‘Drawing is political?’, examines the ever changing context which determines the politics of how we might look at, see, and understand Drawings today. In doing so, discusses the contemporary relevance of the medium of Drawing, in the context of the volume and velocity by which we experience images digitally in contemporary western culture. A fundamental proposition considers whether ‘traditional’ Drawing approaches are merely an antidote to the digital world, or in fact, whether original and authentic drawn responses are now more important than ever?
“I am undertaking a critical genealogy of human displacement from the 19th century into late modernity, tracing the socio-political abjection through narratives of loss and movement. In this way I will look to connect my work with artists through the centuries who have depicted the abject ‘Other.'”
Caroline Burraway’s body of work aims to confront socio-cultural issues that lie at the core of modern society and with what lies hidden beneath in the everyday lived experience of the marginal individual and their relationship with the world they always already inhabit.
Pogus Caesar’s photographs unravel the simplicity of the ordinary and the mundane giving us a glimpse into the lives of people he has encountered on his travels. ‘Schwarz Flaneur ‘ is named after the unguarded moments that Caesar so strives to capture. These images are signature to much of Caesar’s work and his dedication to Ilford HP5 black and white film and a vintage 1983 Canon Sure Shot camera. “Photographic essays allow much more freedom of expression and the ultimate surprise.”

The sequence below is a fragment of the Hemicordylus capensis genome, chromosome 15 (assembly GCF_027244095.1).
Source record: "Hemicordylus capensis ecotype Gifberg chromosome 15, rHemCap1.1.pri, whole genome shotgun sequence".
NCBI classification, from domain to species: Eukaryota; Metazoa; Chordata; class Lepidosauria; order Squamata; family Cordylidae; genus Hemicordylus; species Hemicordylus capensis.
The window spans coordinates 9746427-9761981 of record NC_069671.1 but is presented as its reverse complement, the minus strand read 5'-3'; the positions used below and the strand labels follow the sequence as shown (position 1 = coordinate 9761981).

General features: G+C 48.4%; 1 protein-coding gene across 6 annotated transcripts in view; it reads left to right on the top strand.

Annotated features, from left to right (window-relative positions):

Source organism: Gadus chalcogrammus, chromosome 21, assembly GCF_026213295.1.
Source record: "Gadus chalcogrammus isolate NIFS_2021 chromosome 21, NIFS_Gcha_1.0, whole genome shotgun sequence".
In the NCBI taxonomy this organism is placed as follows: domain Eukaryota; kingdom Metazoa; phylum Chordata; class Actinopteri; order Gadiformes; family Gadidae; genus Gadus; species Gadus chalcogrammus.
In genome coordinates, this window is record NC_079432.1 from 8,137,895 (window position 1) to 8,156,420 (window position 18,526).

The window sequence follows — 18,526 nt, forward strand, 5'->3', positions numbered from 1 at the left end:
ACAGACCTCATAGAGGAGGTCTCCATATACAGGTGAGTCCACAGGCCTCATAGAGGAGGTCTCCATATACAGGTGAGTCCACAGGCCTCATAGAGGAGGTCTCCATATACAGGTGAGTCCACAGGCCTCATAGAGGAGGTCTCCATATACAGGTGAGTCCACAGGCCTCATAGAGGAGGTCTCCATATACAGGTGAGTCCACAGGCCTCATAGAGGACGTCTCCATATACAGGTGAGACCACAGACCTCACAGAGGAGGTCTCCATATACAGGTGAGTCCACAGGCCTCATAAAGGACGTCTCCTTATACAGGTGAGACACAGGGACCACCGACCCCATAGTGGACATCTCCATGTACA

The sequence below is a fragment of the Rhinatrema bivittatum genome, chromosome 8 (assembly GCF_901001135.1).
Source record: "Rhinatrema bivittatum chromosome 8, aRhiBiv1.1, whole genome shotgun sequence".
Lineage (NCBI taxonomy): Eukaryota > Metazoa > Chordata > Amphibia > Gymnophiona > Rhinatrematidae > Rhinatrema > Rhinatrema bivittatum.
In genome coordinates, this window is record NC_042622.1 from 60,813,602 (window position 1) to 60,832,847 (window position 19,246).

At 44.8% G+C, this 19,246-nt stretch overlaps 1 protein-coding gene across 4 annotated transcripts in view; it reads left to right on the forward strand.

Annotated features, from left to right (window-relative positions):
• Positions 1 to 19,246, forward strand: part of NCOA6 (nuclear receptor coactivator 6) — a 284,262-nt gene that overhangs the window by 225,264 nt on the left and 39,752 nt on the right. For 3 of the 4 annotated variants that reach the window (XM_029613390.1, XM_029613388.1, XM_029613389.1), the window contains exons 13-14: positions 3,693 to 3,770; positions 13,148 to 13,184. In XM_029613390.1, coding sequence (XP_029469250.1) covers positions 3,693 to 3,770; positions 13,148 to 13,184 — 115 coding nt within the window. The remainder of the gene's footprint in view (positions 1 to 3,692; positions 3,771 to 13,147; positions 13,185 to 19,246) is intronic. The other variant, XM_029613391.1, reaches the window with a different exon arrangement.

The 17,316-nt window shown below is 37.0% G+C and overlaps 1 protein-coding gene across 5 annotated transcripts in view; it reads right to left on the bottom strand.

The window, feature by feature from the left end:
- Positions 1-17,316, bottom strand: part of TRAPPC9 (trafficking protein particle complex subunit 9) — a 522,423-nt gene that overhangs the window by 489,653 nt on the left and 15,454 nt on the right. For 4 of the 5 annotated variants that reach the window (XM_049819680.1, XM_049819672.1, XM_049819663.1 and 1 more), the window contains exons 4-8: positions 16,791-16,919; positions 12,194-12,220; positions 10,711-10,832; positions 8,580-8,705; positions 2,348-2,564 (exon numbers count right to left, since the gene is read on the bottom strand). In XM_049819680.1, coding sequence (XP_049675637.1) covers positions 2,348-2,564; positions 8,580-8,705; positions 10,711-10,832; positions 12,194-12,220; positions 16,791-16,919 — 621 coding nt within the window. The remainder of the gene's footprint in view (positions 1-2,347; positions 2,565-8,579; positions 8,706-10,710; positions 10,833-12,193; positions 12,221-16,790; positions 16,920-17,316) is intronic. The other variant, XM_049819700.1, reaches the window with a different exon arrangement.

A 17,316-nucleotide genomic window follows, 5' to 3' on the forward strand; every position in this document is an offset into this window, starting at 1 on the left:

“From my own point of view, the most important thing about modern spirituality, as opposed to traditional faith communities or what you might call ‘old spirituality’, is that it’s ‘person centred’. By that I mean looking to see what works for every individual.” William Bloom is one of Britain’s leading authors and educators in modern spirituality and a holistic approach to individual and community wellbeing. In this exclusive interview he discusses his ideas and work, and it means to be ‘person centred’.
Transhumanism has been around for nearly 30 years and was first heavily influenced by science fiction. Today, transhumanism is increasingly being influenced by actual science and technological innovation, much of it being created by people under the age of 40. It’s also become a very international movement, with many formal groups in dozens of countries.
Light is fundamental. Its properties have been explored and used by both art and science (for example, Einstein’s ‘thought experiment’, James Turrell’s artworks, ‘Big Bang’ theory, laser technology, altering perception and changing brain behaviour).
What is YOUR VISION for the future exploration and use of light?
Helen Moore speaks to the artist David Cooper about how art can play a significant role in raising awareness of ecological issues. The interview discusses his surrealist influences and how surrealism can be an effective approach to tackle the issue of climate change
Helen Moore’s award-winning poem records the mock ecocide trial held at London’s Supreme Court in 2011. The project was initiated by Polly Higgins, an environmental lawyer, barrister and author, as part of the Eradicating Ecocide campaign to make ecocide the fifth international Crime against Peace.
Filmed in Balcombe at the controversial Cuadrilla fracking site in West Sussex, Seize the Day’s ‘Frakka Hakka’ song is performed by the band and protestors at the Balcombe Community Defenders Camp.
Maddy Harland, editor of Permaculture Magazine, uncovers some contemporary heresies within our society’s worldview. Unpicking the current, destructive mythologies of our time, she believes, could support social and ecological transformation.